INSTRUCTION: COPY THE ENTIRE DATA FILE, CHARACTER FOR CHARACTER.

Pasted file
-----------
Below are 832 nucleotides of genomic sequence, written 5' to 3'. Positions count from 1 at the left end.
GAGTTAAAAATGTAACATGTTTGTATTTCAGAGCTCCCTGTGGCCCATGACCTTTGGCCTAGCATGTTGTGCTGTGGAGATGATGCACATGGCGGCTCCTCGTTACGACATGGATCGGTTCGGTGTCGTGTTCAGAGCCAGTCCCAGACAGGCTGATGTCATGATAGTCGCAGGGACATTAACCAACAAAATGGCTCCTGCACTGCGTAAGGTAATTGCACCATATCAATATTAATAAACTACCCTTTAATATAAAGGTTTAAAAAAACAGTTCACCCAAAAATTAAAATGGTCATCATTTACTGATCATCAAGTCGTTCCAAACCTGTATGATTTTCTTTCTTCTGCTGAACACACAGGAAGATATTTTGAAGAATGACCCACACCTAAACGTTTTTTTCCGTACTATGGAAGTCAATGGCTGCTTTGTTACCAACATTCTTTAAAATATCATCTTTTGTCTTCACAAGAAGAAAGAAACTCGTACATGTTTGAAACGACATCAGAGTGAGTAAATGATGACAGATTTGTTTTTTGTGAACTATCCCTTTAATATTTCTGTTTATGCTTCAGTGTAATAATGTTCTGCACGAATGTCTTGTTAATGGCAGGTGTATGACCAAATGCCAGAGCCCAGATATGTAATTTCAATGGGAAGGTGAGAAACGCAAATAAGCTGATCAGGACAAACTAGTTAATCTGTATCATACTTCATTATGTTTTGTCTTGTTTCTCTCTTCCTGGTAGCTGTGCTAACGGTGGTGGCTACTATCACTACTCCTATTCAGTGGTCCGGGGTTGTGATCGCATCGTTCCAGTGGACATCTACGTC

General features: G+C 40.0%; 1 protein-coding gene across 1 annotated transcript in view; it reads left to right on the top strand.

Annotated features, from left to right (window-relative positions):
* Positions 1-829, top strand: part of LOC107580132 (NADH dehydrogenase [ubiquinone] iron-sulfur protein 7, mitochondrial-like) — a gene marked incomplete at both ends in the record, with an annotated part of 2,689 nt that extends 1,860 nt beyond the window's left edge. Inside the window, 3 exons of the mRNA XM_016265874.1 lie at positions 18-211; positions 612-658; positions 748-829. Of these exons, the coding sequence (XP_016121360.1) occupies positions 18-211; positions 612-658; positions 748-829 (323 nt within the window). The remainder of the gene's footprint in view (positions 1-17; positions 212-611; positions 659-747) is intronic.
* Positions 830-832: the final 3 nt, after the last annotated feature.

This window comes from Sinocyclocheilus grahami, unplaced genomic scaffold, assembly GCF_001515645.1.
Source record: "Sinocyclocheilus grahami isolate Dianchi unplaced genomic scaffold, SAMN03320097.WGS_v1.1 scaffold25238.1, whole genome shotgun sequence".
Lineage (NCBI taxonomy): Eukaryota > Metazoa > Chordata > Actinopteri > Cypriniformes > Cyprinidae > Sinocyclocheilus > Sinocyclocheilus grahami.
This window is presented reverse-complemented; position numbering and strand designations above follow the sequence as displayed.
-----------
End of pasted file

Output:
Below are 832 nucleotides of genomic sequence, written 5' to 3'. Positions count from 1 at the left end.
GAGTTAAAAATGTAACATGTTTGTATTTCAGAGCTCCCTGTGGCCCATGACCTTTGGCCTAGCATGTTGTGCTGTGGAGATGATGCACATGGCGGCTCCTCGTTACGACATGGATCGGTTCGGTGTCGTGTTCAGAGCCAGTCCCAGACAGGCTGATGTCATGATAGTCGCAGGGACATTAACCAACAAAATGGCTCCTGCACTGCGTAAGGTAATTGCACCATATCAATATTAATAAACTACCCTTTAATATAAAGGTTTAAAAAAACAGTTCACCCAAAAATTAAAATGGTCATCATTTACTGATCATCAAGTCGTTCCAAACCTGTATGATTTTCTTTCTTCTGCTGAACACACAGGAAGATATTTTGAAGAATGACCCACACCTAAACGTTTTTTTCCGTACTATGGAAGTCAATGGCTGCTTTGTTACCAACATTCTTTAAAATATCATCTTTTGTCTTCACAAGAAGAAAGAAACTCGTACATGTTTGAAACGACATCAGAGTGAGTAAATGATGACAGATTTGTTTTTTGTGAACTATCCCTTTAATATTTCTGTTTATGCTTCAGTGTAATAATGTTCTGCACGAATGTCTTGTTAATGGCAGGTGTATGACCAAATGCCAGAGCCCAGATATGTAATTTCAATGGGAAGGTGAGAAACGCAAATAAGCTGATCAGGACAAACTAGTTAATCTGTATCATACTTCATTATGTTTTGTCTTGTTTCTCTCTTCCTGGTAGCTGTGCTAACGGTGGTGGCTACTATCACTACTCCTATTCAGTGGTCCGGGGTTGTGATCGCATCGTTCCAGTGGACATCTACGTC

General features: G+C 40.0%; 1 protein-coding gene across 1 annotated transcript in view; it reads left to right on the top strand.

Annotated features, from left to right (window-relative positions):
* Positions 1-829, top strand: part of LOC107580132 (NADH dehydrogenase [ubiquinone] iron-sulfur protein 7, mitochondrial-like) — a gene marked incomplete at both ends in the record, with an annotated part of 2,689 nt that extends 1,860 nt beyond the window's left edge. Inside the window, 3 exons of the mRNA XM_016265874.1 lie at positions 18-211; positions 612-658; positions 748-829. Of these exons, the coding sequence (XP_016121360.1) occupies positions 18-211; positions 612-658; positions 748-829 (323 nt within the window). The remainder of the gene's footprint in view (positions 1-17; positions 212-611; positions 659-747) is intronic.
* Positions 830-832: the final 3 nt, after the last annotated feature.

This window comes from Sinocyclocheilus grahami, unplaced genomic scaffold, assembly GCF_001515645.1.
Source record: "Sinocyclocheilus grahami isolate Dianchi unplaced genomic scaffold, SAMN03320097.WGS_v1.1 scaffold25238.1, whole genome shotgun sequence".
Lineage (NCBI taxonomy): Eukaryota > Metazoa > Chordata > Actinopteri > Cypriniformes > Cyprinidae > Sinocyclocheilus > Sinocyclocheilus grahami.
This window is presented reverse-complemented; position numbering and strand designations above follow the sequence as displayed.